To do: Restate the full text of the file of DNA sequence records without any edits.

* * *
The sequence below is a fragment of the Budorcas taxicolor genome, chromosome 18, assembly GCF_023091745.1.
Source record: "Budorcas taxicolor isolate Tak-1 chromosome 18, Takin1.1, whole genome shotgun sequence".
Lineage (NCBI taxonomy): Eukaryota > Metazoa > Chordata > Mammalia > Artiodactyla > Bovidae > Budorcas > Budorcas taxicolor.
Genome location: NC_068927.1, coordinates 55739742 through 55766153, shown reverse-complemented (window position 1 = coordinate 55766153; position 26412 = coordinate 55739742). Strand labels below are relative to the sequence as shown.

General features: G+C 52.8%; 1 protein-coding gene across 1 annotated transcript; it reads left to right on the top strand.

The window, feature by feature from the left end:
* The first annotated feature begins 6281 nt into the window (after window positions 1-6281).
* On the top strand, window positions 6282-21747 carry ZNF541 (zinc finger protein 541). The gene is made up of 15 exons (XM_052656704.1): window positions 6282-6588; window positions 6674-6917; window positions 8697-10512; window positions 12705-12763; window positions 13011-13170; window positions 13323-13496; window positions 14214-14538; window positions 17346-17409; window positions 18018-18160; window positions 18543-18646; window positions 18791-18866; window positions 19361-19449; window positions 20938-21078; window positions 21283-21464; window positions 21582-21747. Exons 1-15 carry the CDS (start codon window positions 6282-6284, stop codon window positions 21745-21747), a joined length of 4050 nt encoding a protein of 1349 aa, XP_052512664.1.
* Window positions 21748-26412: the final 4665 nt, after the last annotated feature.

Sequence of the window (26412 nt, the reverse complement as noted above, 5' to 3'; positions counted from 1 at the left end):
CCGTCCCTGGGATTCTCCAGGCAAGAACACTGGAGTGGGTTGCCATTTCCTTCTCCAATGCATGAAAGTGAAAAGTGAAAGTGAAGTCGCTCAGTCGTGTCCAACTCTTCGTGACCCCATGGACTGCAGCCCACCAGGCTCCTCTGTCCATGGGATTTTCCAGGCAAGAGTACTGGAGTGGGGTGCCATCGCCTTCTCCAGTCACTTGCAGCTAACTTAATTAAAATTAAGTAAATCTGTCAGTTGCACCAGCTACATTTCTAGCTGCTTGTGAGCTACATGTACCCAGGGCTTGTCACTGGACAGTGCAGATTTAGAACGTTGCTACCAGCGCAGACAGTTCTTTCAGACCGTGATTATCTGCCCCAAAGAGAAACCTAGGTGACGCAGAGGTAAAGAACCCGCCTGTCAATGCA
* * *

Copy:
The sequence below is a fragment of the Budorcas taxicolor genome, chromosome 18, assembly GCF_023091745.1.
Source record: "Budorcas taxicolor isolate Tak-1 chromosome 18, Takin1.1, whole genome shotgun sequence".
Lineage (NCBI taxonomy): Eukaryota > Metazoa > Chordata > Mammalia > Artiodactyla > Bovidae > Budorcas > Budorcas taxicolor.
Genome location: NC_068927.1, coordinates 55739742 through 55766153, shown reverse-complemented (window position 1 = coordinate 55766153; position 26412 = coordinate 55739742). Strand labels below are relative to the sequence as shown.

General features: G+C 52.8%; 1 protein-coding gene across 1 annotated transcript; it reads left to right on the top strand.

The window, feature by feature from the left end:
* The first annotated feature begins 6281 nt into the window (after window positions 1-6281).
* On the top strand, window positions 6282-21747 carry ZNF541 (zinc finger protein 541). The gene is made up of 15 exons (XM_052656704.1): window positions 6282-6588; window positions 6674-6917; window positions 8697-10512; window positions 12705-12763; window positions 13011-13170; window positions 13323-13496; window positions 14214-14538; window positions 17346-17409; window positions 18018-18160; window positions 18543-18646; window positions 18791-18866; window positions 19361-19449; window positions 20938-21078; window positions 21283-21464; window positions 21582-21747. Exons 1-15 carry the CDS (start codon window positions 6282-6284, stop codon window positions 21745-21747), a joined length of 4050 nt encoding a protein of 1349 aa, XP_052512664.1.
* Window positions 21748-26412: the final 4665 nt, after the last annotated feature.

Sequence of the window (26412 nt, the reverse complement as noted above, 5' to 3'; positions counted from 1 at the left end):
CCGTCCCTGGGATTCTCCAGGCAAGAACACTGGAGTGGGTTGCCATTTCCTTCTCCAATGCATGAAAGTGAAAAGTGAAAGTGAAGTCGCTCAGTCGTGTCCAACTCTTCGTGACCCCATGGACTGCAGCCCACCAGGCTCCTCTGTCCATGGGATTTTCCAGGCAAGAGTACTGGAGTGGGGTGCCATCGCCTTCTCCAGTCACTTGCAGCTAACTTAATTAAAATTAAGTAAATCTGTCAGTTGCACCAGCTACATTTCTAGCTGCTTGTGAGCTACATGTACCCAGGGCTTGTCACTGGACAGTGCAGATTTAGAACGTTGCTACCAGCGCAGACAGTTCTTTCAGACCGTGATTATCTGCCCCAAAGAGAAACCTAGGTGACGCAGAGGTAAAGAACCCGCCTGTCAATGCA